USDA DEfunds Horse Slaughter Plant Inspections in 2014 Budget

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Breaking News From | Equine Welfare Alliance

Secretary Vilsack has added language to the FY14 budget submission to DEFUND HORSE INSPECTIONS. While this does not impact the current budget, it is a clear indication that the USDA recognizes the dangers to our food supply and exports into the foreign food supply if horse slaughter was to resume in the US.

This is the first time the USDA has actually included the defunding language in the budget request.

A huge thank you to Secretary Vilsack for backing up his recent statements by making food safety a top priority in addition to not wanting to spend tax dollars inspecting horse slaughter facilities.

Here is the language:

http://www.whitehouse.gov/omb/budget/Appendix

Page 197 of Dept. of Agriculture Appendix

 

SEC. 725. None of the funds made available in this Act may be used to pay the salaries or expenses of personnel to-(1) inspect horses under section 3 of the Federal Meat Inspection Act (21 U.S.C. 603); (2) inspect horses under section 903 of the Federal Agriculture Improvement and Reform Act of 1996 (7 U.S.C. 1901 note; Public Law 104127); or (3) implement or enforce section 352.19 of title 9, Code of Federal Regulations.

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Send an Automatic Letter to USDA Secretary Tom Vilsack ~ Prevent Horse Slaughter

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Advocates Opposing Horse Slaughter… This is a fast, easy action to take for Our Horses.

CLICK HERE to send an Automatic Letter to USDA Secretary Tom Vilsack.

The Animal Welfare Institute applauds Secretary of Agriculture Tom Vilsack for joining AWI and the majority of Americans who feel there are better, more humane, more responsible options for horses nearing the end of their lives or their careers than being slaughtered for meat.

Secretary Vilsack, while speaking with reporters earlier this week, called on Congress to come up with other ways for this country to handle aging horses than to slaughter them for meat for human consumption. Secretary Vilsack, a former governor of Iowa, noted that in his home state horses work with inmates in prisons, and that this helps prisoners acquire job skills for when they rejoin society.

An additional factor that weighs heavily in favor of Secretary Vilsack’s call for humane alternatives is the federal government’s growing budgetary crisis. If the Department of Agriculture were to resume inspection of horse slaughter facilities—something it has not done for several years—the department would be forced to divert limited manpower and funding in order to finance the effort because Congress did not provide additional funding when it removed the annual prohibition on inspecting these facilities.  The timing could not be worse, given the current congressional emphasis on shrinking, not expanding, government expenditures.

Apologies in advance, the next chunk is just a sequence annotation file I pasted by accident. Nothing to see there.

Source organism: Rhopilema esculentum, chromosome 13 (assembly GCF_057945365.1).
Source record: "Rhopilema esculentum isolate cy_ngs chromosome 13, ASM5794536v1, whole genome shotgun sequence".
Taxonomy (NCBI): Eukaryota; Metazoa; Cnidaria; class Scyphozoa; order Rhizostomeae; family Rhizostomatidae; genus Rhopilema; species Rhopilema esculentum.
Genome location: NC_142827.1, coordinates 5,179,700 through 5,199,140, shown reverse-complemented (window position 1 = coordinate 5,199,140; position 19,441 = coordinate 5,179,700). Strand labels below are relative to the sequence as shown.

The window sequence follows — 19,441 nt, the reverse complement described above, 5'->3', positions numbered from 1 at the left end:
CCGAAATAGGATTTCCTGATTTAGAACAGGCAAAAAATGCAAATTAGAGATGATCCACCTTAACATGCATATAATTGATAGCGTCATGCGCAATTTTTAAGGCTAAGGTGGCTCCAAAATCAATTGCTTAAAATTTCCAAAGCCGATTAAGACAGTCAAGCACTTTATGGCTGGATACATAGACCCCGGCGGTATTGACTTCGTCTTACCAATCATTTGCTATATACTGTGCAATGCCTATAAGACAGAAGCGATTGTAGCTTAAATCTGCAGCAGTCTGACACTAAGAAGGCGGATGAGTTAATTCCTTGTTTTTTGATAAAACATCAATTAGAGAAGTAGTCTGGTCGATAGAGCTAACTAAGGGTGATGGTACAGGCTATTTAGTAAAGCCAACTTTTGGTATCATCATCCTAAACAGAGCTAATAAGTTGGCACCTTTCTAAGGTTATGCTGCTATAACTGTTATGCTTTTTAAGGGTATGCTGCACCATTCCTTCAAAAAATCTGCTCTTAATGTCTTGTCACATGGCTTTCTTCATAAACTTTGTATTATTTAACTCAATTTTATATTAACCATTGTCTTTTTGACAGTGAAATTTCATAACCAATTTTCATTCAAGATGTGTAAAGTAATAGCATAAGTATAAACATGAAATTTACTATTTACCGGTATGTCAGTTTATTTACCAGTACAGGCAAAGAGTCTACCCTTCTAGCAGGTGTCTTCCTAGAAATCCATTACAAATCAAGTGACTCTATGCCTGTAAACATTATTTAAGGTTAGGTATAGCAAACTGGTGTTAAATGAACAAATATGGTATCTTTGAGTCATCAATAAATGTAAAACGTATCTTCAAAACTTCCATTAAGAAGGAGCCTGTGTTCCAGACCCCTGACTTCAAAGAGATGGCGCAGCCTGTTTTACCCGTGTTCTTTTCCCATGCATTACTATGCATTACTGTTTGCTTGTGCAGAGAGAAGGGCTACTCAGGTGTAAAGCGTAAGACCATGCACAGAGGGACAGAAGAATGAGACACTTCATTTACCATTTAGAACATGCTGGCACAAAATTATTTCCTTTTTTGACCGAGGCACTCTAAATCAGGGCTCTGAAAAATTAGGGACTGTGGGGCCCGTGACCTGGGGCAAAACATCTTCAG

“A recent national survey found that over 80 percent of Americans support a ban on horse slaughter and Secretary Vilsack is right in representing that position,” said Heyde. “AWI urges everyone who supports an end to horse slaughter in favor of more humane and responsible alternatives to write Secretary Vilsack and urge him to work with Congress on passage of the Safeguard American Food Exports (SAFE) Act.”

Please share this AWI eAlert with family, friends and coworkers, and encourage them to write too. As always, thank you for your help; your action does make a difference!

Horse Slaughter Debate Not Over in Oklahoma

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Background | Tulsa World

Oklahoma lawmakers and Gov. Mary Fallin might have thought that quick passage of the horse slaughter bill would bring the controversy to an end. Instead, they probably just guaranteed that the controversy will continue to drag on, perhaps for years.
And the awful irony is we might have had to endure this dreadful experience, and the damage it’s done to our already lousy reputation, for naught   –  because there’s a good chance Oklahoma will never end up with a horse slaughterhouse. Let’s hope so, anyway.

But perhaps there might be at least one good outcome from this awful chapter in our legislative history: If Tulsa World readers follow through with their vows, lots of those lawmakers who supported horse slaughter and blithely ignored the wishes of voters might get booted out of office. (To learn how lawmakers voted go to http://www.tulsaworld.com/horsevote or http://www.tulsaworld.com/senatehorse.)

Several developments in recent years could mean there won’t be a slaughterhouse anywhere in the U.S. any time soon: pending federal legislation; stricter requirements for exported horse meat; persistent documentation issues, and a growing meat-fraud scandal.

And, there’s a growing movement across the country, articulated by the nation’s top agricultural official, to find a solution other than slaughter for managing the country’s horse population.

Just a few weeks ago, U.S. Agriculture Secretary Tom Vilsack called for developing a “third way” to deal with unwanted or unneeded horses.

Vilsack called on Congress to “come up with a better solution for handling unwanted horses than slaughtering the animals for meat for human consumption.”
Vilsack’s agency is reviewing five applications for slaughterhouses, including reportedly one from Oklahoma, although it is unclear if the Oklahoma application is still being pursued.

The secretary wasn’t specific about what he meant by a third option, but suggested as examples that these horses could be used in programs to help returning war veterans or prison inmates.

Apparently a number of federal lawmakers agree with his stance. Pending federal legislation would ban the slaughter of American horses for human consumption and prohibit transporting them across the U.S. border to Mexican and Canadian slaughterhouses.

The measure, called the Safeguard American Food Exports Act, is in part a response to reports that horse meat has been found in food products in Europe and wrongly identified as beef.